For three years, kids around the country have been learning about where their electricity originates from a book called The United States of Energy, published by Scholastic with sponsorship from the unbiased people at the American Coal Foundation. Yesterday, after the book’s contents became the object of some public ridicule and scorn, Scholastic announced it would no longer be offering the title.
The book was criticized in a recent NY Times article for pushing a litany of positive-sounding coal facts without bringing up any of the down sides:
What they do not mention are the negative effects of mining and burning coal: the removal of Appalachian mountaintops; the release of sulfur dioxide, mercury and arsenic; the toxic wastes; the mining accidents; the lung disease.
Yesterday, the CEO of Scholastic responded to the Times piece with a letter saying that his company would no longer be publishing the title.
“We acknowledge that the mere fact of sponsorship may call into question the authenticity of the information, and therefore conclude that we were not vigilant enough as to the effect of sponsorship in this instance,” he writes. “We have no plans to further distribute this particular program.”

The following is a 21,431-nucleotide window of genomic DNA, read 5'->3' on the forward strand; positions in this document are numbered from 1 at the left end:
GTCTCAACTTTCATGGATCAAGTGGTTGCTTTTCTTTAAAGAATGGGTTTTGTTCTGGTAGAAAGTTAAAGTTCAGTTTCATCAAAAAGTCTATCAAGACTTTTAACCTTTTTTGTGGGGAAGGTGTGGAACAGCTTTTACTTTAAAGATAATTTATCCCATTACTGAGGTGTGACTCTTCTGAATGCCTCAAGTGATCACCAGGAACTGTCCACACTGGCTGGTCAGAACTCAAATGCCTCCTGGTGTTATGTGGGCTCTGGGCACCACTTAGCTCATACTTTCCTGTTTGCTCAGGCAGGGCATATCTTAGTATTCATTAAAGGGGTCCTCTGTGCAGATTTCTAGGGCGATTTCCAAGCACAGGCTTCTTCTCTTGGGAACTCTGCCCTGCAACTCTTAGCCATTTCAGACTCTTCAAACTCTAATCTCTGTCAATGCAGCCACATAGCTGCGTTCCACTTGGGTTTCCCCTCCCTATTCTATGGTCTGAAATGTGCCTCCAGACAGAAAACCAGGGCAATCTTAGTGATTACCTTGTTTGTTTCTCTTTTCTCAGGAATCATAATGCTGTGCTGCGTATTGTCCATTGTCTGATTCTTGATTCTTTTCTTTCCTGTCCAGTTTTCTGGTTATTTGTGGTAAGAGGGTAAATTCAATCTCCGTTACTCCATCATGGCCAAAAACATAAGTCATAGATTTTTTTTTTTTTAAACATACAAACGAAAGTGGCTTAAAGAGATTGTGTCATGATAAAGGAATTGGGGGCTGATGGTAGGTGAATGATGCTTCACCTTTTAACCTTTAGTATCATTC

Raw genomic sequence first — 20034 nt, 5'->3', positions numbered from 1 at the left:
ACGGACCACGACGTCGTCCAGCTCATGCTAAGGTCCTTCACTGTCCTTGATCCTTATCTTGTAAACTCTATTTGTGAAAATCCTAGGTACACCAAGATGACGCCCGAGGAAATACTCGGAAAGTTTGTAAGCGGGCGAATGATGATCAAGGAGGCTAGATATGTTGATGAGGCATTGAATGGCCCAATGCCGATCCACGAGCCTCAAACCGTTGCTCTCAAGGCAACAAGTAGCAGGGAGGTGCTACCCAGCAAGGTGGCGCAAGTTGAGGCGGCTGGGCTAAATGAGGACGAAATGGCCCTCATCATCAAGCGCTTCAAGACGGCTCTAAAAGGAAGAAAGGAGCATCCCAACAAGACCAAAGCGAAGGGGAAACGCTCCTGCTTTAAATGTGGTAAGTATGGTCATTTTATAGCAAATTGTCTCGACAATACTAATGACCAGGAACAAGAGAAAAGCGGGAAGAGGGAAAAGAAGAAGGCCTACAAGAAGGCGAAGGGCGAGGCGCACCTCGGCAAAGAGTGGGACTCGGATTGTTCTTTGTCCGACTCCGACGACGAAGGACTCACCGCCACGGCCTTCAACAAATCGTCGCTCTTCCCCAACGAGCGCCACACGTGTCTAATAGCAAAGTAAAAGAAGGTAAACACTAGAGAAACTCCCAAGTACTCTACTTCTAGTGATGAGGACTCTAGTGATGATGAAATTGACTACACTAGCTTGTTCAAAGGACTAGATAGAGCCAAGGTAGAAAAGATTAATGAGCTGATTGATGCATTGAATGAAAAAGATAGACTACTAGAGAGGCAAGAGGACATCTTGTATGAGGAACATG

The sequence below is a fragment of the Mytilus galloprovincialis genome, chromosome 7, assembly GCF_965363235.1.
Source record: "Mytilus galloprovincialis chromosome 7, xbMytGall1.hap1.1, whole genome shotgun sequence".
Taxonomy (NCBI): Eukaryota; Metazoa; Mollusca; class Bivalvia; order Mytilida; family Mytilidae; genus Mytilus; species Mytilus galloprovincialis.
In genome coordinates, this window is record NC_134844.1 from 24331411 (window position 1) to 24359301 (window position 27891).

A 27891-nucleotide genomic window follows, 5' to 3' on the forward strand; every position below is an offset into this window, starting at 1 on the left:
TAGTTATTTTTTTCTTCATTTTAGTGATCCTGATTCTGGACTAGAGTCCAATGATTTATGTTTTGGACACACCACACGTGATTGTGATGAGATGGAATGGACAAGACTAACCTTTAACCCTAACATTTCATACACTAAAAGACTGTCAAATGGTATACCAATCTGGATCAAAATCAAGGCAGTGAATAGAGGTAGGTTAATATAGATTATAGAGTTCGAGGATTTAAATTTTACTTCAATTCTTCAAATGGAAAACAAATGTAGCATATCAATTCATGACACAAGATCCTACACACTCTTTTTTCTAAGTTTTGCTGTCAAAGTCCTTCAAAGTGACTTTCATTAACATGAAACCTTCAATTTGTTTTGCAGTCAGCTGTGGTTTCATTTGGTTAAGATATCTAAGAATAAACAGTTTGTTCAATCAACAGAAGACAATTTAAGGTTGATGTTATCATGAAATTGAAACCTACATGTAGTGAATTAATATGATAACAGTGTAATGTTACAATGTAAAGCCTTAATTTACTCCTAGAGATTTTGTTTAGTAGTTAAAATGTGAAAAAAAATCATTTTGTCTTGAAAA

He added that the publisher is undertaking a thorough review of its policy and editorial procedures on sponsored content.
The Chairman of the American Coal Foundation also responded with a letter of his own:
Contrary to the claim in your editorial, “The United States of Energy” educational program is not “a treatise on coal” but offers instructional materials on all forms of energy that generate electricity — wind and solar energy as well as coal and nuclear power. Steps have been taken to ensure the review and acceptance of the program by the education community…
Children who are informed about the types of coal used to generate their electricity, where in the country coal is mined and the men and women who mine it are more likely to make informed decisions about coal’s use and question the occasional criticism of it.
Regardless, Scholastic has already removed the title from its website and pulled down the page it had previously dedicated to its partnership with the ACF.
This Lesson Plan Is Brought to You by … [NY Times]